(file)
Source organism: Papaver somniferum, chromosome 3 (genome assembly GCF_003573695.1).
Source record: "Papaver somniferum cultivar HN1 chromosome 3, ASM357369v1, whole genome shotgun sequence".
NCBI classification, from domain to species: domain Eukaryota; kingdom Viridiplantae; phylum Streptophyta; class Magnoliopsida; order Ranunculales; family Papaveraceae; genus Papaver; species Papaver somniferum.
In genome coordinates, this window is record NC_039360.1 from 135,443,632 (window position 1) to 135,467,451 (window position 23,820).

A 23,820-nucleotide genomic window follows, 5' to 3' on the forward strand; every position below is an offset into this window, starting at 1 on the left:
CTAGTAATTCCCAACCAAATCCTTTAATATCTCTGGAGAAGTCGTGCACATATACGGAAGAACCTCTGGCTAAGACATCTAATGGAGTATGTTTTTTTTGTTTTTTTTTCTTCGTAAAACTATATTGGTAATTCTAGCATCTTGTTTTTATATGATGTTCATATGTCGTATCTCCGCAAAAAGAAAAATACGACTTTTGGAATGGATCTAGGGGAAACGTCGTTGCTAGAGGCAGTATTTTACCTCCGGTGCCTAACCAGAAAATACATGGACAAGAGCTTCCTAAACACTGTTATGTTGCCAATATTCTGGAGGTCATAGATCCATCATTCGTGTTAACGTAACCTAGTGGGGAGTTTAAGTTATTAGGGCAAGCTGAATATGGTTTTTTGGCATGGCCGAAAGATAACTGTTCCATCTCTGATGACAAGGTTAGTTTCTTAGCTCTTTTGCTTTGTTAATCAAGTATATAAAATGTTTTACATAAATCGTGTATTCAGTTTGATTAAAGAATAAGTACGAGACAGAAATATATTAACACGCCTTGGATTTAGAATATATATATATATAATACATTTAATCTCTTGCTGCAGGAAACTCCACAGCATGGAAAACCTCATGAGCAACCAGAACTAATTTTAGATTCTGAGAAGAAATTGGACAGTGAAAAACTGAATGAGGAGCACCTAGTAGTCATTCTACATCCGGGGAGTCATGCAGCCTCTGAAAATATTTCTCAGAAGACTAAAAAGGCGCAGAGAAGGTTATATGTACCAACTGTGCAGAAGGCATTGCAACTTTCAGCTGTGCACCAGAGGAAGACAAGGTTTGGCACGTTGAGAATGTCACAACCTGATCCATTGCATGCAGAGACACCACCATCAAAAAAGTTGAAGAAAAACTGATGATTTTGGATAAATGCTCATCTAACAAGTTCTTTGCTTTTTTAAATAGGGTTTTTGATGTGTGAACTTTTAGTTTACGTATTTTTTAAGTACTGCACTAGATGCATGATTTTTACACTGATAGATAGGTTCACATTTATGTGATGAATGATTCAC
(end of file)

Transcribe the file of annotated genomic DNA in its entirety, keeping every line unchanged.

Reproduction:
Source organism: Papaver somniferum, chromosome 3 (genome assembly GCF_003573695.1).
Source record: "Papaver somniferum cultivar HN1 chromosome 3, ASM357369v1, whole genome shotgun sequence".
NCBI classification, from domain to species: domain Eukaryota; kingdom Viridiplantae; phylum Streptophyta; class Magnoliopsida; order Ranunculales; family Papaveraceae; genus Papaver; species Papaver somniferum.
In genome coordinates, this window is record NC_039360.1 from 135,443,632 (window position 1) to 135,467,451 (window position 23,820).

A 23,820-nucleotide genomic window follows, 5' to 3' on the forward strand; every position below is an offset into this window, starting at 1 on the left:
CTAGTAATTCCCAACCAAATCCTTTAATATCTCTGGAGAAGTCGTGCACATATACGGAAGAACCTCTGGCTAAGACATCTAATGGAGTATGTTTTTTTTGTTTTTTTTTCTTCGTAAAACTATATTGGTAATTCTAGCATCTTGTTTTTATATGATGTTCATATGTCGTATCTCCGCAAAAAGAAAAATACGACTTTTGGAATGGATCTAGGGGAAACGTCGTTGCTAGAGGCAGTATTTTACCTCCGGTGCCTAACCAGAAAATACATGGACAAGAGCTTCCTAAACACTGTTATGTTGCCAATATTCTGGAGGTCATAGATCCATCATTCGTGTTAACGTAACCTAGTGGGGAGTTTAAGTTATTAGGGCAAGCTGAATATGGTTTTTTGGCATGGCCGAAAGATAACTGTTCCATCTCTGATGACAAGGTTAGTTTCTTAGCTCTTTTGCTTTGTTAATCAAGTATATAAAATGTTTTACATAAATCGTGTATTCAGTTTGATTAAAGAATAAGTACGAGACAGAAATATATTAACACGCCTTGGATTTAGAATATATATATATATAATACATTTAATCTCTTGCTGCAGGAAACTCCACAGCATGGAAAACCTCATGAGCAACCAGAACTAATTTTAGATTCTGAGAAGAAATTGGACAGTGAAAAACTGAATGAGGAGCACCTAGTAGTCATTCTACATCCGGGGAGTCATGCAGCCTCTGAAAATATTTCTCAGAAGACTAAAAAGGCGCAGAGAAGGTTATATGTACCAACTGTGCAGAAGGCATTGCAACTTTCAGCTGTGCACCAGAGGAAGACAAGGTTTGGCACGTTGAGAATGTCACAACCTGATCCATTGCATGCAGAGACACCACCATCAAAAAAGTTGAAGAAAAACTGATGATTTTGGATAAATGCTCATCTAACAAGTTCTTTGCTTTTTTAAATAGGGTTTTTGATGTGTGAACTTTTAGTTTACGTATTTTTTAAGTACTGCACTAGATGCATGATTTTTACACTGATAGATAGGTTCACATTTATGTGATGAATGATTCAC